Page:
I Only Went And Wrote A Bloody Book!

Michael Caine Did Not Say That.


A famous line in movie history and a brilliant film. It’s always been a constant reminder to me that the best laid plans often aren’t. I learned a long time ago never to assume anything was done — until it was done. And even then I don’t take any chances.

Doing Time

Look a year ahead of you and it seems like you’ve got a lot of time. 12 months later you think what the hell happened — where did it go? Life eventually teaches us to take it ‘one day at a time.’ That way I get to live each day like it’s my last. I get to manage my own expectations and never apologise or criticise as others figure out theirs. ‘You can only do you’ as my daughter constantly reminds me.

And then one fateful day all my chickens came home to roost. All those ‘one-days-at-a-time’ challenged me to a duel.


All At Sea

I had met a publisher, on a boat out at sea. He told me that I had a book in me. Yep, that’s the most overused line to inspire a would be author but it came at a good time for me. I do have a lot of stories and they are what made me who I am — when you come right down to it it’s what makes each one us.

Metaphorically Speaking

Naturally occurring diamonds are quite ordinary at first glance, their true beauty (as jewels) only emerges through the cutting and polishing process. A brutal and painful process!

And so it was — this story. A diamond in the rough.


I started out in an East End Of London street market. Went into the Ad Industry, loved it, understood it, challenged them to change it, watched impatiently as they didn’t — and eventually outgrew it.

Luckily for me some visionary, mavericks (other diamonds in the rough), agreed with me that it needed disrupting. And now, a year on from my departure, the entire industry, alongside many others, are in conflict with themselves — battling blindly through a sequence of upheavals and reinventions.

The Rough Diamond*

Writing the book was in lots of ways cathartic. It follows the path of my pain and my joy — it demonstrates that we all have two choices. Whatever happens — learn from it and exploit it or let it overwhelm you and diminish your light.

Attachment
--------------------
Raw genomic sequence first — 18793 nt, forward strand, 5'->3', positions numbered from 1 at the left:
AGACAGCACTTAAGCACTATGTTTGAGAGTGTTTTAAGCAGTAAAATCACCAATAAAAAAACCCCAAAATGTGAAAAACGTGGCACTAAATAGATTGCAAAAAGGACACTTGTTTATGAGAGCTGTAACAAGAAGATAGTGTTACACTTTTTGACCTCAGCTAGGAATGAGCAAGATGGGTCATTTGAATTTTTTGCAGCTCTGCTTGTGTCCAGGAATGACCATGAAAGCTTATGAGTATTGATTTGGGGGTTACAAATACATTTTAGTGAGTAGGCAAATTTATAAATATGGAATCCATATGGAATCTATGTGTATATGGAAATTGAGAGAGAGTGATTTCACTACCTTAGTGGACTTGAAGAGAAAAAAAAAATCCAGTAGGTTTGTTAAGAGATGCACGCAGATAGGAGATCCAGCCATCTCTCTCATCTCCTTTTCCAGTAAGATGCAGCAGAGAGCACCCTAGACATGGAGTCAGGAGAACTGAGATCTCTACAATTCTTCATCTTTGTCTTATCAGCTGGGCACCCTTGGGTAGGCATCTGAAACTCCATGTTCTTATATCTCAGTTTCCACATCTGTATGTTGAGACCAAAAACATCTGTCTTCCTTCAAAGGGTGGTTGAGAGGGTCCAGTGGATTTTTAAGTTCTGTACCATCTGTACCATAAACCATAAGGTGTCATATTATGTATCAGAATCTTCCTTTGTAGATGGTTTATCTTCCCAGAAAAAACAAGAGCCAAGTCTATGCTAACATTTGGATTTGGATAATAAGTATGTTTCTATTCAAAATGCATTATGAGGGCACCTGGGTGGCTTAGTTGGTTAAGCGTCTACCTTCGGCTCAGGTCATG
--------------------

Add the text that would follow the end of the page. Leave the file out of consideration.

The creation of the book itself proved the point. A microcosm of my entire life. It was an experience I’ve learned so much from — more pain and more joy. In so many ways it mirrored everything I’ve ever done.

* The title of the book comes from the future talent programme — we set up many years ago, to find the diverse thinkers — often the outcasts — to delight in their diverse lives and equip them for a more meaningful future.

So, to cut a long story short!

Chapter One — So You Want To Write A Book?

Thrown in at the deep end is an understatement. I’m not a writer. Being told that I should write about 4–5000 words a chapter as I was staring at 15 empty chapters (with little more than a working headline) was not the best moment of my life. In fact I combusted — spontaneously.

I knew I had to find a way around. I was never going to write it down so I spoke it into my phone. And bit by bit the thing emerged. It was painful — it was my third child.

Chapter Two — A Trial. And Error.

As it is with all children, they cause you immense pain but then they start to inspire you. After nine months a body of work began to emerge. The polishing and cutting had been a labour of love and taken its toll. But there it was.